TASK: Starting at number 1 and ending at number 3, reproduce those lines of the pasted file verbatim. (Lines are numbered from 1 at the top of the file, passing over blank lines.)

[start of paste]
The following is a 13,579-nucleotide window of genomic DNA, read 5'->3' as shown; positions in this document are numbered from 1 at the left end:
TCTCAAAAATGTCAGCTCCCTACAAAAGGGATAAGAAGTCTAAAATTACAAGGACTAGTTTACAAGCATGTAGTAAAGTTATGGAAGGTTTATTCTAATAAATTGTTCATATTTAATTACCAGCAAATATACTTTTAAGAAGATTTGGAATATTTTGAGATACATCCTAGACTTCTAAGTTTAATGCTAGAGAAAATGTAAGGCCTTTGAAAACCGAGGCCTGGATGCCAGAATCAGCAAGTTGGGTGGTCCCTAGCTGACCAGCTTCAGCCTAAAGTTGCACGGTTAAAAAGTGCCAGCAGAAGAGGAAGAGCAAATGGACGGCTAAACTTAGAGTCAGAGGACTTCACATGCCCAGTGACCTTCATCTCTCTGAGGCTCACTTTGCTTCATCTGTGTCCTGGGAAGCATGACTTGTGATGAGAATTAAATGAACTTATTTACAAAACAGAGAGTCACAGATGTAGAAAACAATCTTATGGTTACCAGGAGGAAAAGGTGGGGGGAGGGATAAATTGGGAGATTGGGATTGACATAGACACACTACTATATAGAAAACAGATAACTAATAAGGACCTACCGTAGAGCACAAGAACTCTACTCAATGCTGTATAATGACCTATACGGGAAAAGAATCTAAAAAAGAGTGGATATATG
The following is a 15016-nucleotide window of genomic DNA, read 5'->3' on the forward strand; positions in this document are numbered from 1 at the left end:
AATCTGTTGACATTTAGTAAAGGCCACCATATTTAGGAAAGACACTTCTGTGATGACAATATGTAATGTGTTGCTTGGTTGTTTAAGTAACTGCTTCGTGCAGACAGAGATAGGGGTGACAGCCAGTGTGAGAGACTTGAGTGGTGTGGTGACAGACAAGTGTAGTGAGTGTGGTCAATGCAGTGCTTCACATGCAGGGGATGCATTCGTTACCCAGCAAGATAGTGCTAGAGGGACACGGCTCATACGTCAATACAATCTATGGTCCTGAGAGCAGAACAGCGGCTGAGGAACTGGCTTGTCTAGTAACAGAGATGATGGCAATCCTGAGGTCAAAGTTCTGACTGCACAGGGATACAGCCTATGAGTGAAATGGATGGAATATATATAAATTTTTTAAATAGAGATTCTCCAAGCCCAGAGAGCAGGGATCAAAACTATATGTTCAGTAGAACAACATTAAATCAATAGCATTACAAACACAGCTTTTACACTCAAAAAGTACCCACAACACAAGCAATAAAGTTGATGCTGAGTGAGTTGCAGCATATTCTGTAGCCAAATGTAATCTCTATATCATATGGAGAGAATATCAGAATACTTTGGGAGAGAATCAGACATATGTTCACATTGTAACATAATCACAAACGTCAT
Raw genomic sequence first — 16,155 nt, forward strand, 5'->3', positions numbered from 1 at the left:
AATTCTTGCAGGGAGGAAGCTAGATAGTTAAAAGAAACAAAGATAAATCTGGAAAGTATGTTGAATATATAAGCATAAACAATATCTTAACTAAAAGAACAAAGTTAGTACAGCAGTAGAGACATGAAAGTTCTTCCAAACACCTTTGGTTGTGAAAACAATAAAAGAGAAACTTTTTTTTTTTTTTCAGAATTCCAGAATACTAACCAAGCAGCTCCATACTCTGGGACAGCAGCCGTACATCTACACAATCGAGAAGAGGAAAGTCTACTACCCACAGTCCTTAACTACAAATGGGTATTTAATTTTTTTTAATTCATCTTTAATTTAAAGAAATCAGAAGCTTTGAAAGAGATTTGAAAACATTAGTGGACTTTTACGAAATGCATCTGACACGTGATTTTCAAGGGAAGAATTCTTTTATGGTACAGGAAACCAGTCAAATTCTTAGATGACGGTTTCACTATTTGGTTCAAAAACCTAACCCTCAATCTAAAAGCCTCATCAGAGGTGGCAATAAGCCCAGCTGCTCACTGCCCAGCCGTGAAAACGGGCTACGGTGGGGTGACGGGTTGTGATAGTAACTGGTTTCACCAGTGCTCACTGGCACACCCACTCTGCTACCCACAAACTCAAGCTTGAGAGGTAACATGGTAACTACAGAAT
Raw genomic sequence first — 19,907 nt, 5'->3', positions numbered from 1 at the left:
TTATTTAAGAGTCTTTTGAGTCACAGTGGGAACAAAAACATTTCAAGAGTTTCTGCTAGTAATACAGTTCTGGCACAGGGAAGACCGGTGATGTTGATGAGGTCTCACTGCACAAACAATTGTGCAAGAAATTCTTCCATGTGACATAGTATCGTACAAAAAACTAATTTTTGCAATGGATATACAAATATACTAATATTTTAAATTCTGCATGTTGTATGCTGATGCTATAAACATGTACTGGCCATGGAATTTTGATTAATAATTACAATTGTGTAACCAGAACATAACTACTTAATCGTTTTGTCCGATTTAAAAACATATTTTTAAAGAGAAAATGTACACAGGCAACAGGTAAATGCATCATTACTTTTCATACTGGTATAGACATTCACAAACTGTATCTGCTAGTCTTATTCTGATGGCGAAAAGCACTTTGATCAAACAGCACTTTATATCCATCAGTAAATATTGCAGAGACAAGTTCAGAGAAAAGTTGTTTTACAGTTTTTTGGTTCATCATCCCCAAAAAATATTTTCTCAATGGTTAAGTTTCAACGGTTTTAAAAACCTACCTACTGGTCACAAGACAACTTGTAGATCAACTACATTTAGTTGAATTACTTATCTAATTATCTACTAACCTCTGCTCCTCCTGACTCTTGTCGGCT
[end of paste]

The following is a 13,579-nucleotide window of genomic DNA, read 5'->3' as shown; positions in this document are numbered from 1 at the left end:
TCTCAAAAATGTCAGCTCCCTACAAAAGGGATAAGAAGTCTAAAATTACAAGGACTAGTTTACAAGCATGTAGTAAAGTTATGGAAGGTTTATTCTAATAAATTGTTCATATTTAATTACCAGCAAATATACTTTTAAGAAGATTTGGAATATTTTGAGATACATCCTAGACTTCTAAGTTTAATGCTAGAGAAAATGTAAGGCCTTTGAAAACCGAGGCCTGGATGCCAGAATCAGCAAGTTGGGTGGTCCCTAGCTGACCAGCTTCAGCCTAAAGTTGCACGGTTAAAAAGTGCCAGCAGAAGAGGAAGAGCAAATGGACGGCTAAACTTAGAGTCAGAGGACTTCACATGCCCAGTGACCTTCATCTCTCTGAGGCTCACTTTGCTTCATCTGTGTCCTGGGAAGCATGACTTGTGATGAGAATTAAATGAACTTATTTACAAAACAGAGAGTCACAGATGTAGAAAACAATCTTATGGTTACCAGGAGGAAAAGGTGGGGGGAGGGATAAATTGGGAGATTGGGATTGACATAGACACACTACTATATAGAAAACAGATAACTAATAAGGACCTACCGTAGAGCACAAGAACTCTACTCAATGCTGTATAATGACCTATACGGGAAAAGAATCTAAAAAAGAGTGGATATATG
The following is a 15016-nucleotide window of genomic DNA, read 5'->3' on the forward strand; positions in this document are numbered from 1 at the left end: